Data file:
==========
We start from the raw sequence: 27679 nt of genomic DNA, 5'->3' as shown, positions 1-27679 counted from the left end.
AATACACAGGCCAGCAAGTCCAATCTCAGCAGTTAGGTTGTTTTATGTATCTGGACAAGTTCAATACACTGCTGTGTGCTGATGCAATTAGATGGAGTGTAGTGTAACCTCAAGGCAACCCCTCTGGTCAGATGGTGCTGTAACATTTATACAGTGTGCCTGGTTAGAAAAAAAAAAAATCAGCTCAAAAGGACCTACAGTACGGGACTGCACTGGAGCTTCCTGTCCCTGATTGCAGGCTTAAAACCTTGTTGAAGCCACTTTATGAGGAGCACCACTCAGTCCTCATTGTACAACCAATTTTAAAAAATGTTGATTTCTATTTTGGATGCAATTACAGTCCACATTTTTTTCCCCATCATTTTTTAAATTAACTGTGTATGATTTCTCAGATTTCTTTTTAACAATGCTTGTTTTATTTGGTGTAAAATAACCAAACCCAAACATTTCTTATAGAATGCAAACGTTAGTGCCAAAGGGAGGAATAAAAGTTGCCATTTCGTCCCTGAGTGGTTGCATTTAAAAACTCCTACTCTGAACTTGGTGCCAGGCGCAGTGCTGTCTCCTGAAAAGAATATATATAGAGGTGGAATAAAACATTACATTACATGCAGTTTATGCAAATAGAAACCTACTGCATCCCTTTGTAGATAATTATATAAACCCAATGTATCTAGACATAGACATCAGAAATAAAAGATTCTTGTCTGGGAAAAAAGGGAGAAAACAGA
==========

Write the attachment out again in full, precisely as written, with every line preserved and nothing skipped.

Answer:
We start from the raw sequence: 27679 nt of genomic DNA, 5'->3' as shown, positions 1-27679 counted from the left end.
AATACACAGGCCAGCAAGTCCAATCTCAGCAGTTAGGTTGTTTTATGTATCTGGACAAGTTCAATACACTGCTGTGTGCTGATGCAATTAGATGGAGTGTAGTGTAACCTCAAGGCAACCCCTCTGGTCAGATGGTGCTGTAACATTTATACAGTGTGCCTGGTTAGAAAAAAAAAAAATCAGCTCAAAAGGACCTACAGTACGGGACTGCACTGGAGCTTCCTGTCCCTGATTGCAGGCTTAAAACCTTGTTGAAGCCACTTTATGAGGAGCACCACTCAGTCCTCATTGTACAACCAATTTTAAAAAATGTTGATTTCTATTTTGGATGCAATTACAGTCCACATTTTTTTCCCCATCATTTTTTAAATTAACTGTGTATGATTTCTCAGATTTCTTTTTAACAATGCTTGTTTTATTTGGTGTAAAATAACCAAACCCAAACATTTCTTATAGAATGCAAACGTTAGTGCCAAAGGGAGGAATAAAAGTTGCCATTTCGTCCCTGAGTGGTTGCATTTAAAAACTCCTACTCTGAACTTGGTGCCAGGCGCAGTGCTGTCTCCTGAAAAGAATATATATAGAGGTGGAATAAAACATTACATTACATGCAGTTTATGCAAATAGAAACCTACTGCATCCCTTTGTAGATAATTATATAAACCCAATGTATCTAGACATAGACATCAGAAATAAAAGATTCTTGTCTGGGAAAAAAGGGAGAAAACAGA